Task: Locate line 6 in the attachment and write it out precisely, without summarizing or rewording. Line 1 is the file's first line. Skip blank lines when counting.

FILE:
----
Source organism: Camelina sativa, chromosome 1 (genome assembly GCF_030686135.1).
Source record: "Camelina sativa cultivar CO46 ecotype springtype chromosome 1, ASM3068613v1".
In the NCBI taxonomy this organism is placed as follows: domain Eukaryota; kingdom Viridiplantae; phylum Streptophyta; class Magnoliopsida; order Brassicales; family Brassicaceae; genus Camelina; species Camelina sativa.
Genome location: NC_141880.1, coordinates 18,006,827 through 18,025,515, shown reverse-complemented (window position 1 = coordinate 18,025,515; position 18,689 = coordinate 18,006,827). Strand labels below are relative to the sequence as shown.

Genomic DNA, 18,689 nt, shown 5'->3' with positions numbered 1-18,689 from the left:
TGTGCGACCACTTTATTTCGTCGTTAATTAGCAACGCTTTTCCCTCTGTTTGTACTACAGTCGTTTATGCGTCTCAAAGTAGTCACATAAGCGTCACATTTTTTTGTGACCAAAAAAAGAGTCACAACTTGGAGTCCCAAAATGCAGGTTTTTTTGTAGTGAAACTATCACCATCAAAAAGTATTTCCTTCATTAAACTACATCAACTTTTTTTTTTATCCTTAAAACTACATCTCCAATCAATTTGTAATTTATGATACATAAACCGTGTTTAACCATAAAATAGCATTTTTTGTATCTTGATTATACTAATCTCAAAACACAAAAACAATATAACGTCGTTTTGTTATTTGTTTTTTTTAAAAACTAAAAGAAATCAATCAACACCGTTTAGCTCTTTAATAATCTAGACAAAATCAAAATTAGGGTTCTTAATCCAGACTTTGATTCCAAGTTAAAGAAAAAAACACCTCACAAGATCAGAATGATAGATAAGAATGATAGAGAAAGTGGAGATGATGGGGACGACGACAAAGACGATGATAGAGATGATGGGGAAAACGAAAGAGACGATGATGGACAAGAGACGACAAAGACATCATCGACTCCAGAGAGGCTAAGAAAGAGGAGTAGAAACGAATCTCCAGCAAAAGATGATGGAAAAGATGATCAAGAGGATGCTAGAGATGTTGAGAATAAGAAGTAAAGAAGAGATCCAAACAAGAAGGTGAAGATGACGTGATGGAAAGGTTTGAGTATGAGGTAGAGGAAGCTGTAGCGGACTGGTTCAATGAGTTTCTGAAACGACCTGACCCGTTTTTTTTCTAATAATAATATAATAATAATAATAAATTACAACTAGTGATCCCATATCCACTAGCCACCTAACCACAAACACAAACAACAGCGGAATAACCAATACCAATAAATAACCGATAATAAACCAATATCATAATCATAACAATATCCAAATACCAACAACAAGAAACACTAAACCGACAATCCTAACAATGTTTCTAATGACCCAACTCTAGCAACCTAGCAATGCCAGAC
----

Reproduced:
TGTGCGACCACTTTATTTCGTCGTTAATTAGCAACGCTTTTCCCTCTGTTTGTACTACAGTCGTTTATGCGTCTCAAAGTAGTCACATAAGCGTCACATTTTTTTGTGACCAAAAAAAGAGTCACAACTTGGAGTCCCAAAATGCAGGTTTTTTTGTAGTGAAACTATCACCATCAAAAAGTATTTCCTTCATTAAACTACATCAACTTTTTTTTTTATCCTTAAAACTACATCTCCAATCAATTTGTAATTTATGATACATAAACCGTGTTTAACCATAAAATAGCATTTTTTGTATCTTGATTATACTAATCTCAAAACACAAAAACAATATAACGTCGTTTTGTTATTTGTTTTTTTTAAAAACTAAAAGAAATCAATCAACACCGTTTAGCTCTTTAATAATCTAGACAAAATCAAAATTAGGGTTCTTAATCCAGACTTTGATTCCAAGTTAAAGAAAAAAACACCTCACAAGATCAGAATGATAGATAAGAATGATAGAGAAAGTGGAGATGATGGGGACGACGACAAAGACGATGATAGAGATGATGGGGAAAACGAAAGAGACGATGATGGACAAGAGACGACAAAGACATCATCGACTCCAGAGAGGCTAAGAAAGAGGAGTAGAAACGAATCTCCAGCAAAAGATGATGGAAAAGATGATCAAGAGGATGCTAGAGATGTTGAGAATAAGAAGTAAAGAAGAGATCCAAACAAGAAGGTGAAGATGACGTGATGGAAAGGTTTGAGTATGAGGTAGAGGAAGCTGTAGCGGACTGGTTCAATGAGTTTCTGAAACGACCTGACCCGTTTTTTTTCTAATAATAATATAATAATAATAATAAATTACAACTAGTGATCCCATATCCACTAGCCACCTAACCACAAACACAAACAACAGCGGAATAACCAATACCAATAAATAACCGATAATAAACCAATATCATAATCATAACAATATCCAAATACCAACAACAAGAAACACTAAACCGACAATCCTAACAATGTTTCTAATGACCCAACTCTAGCAACCTAGCAATGCCAGAC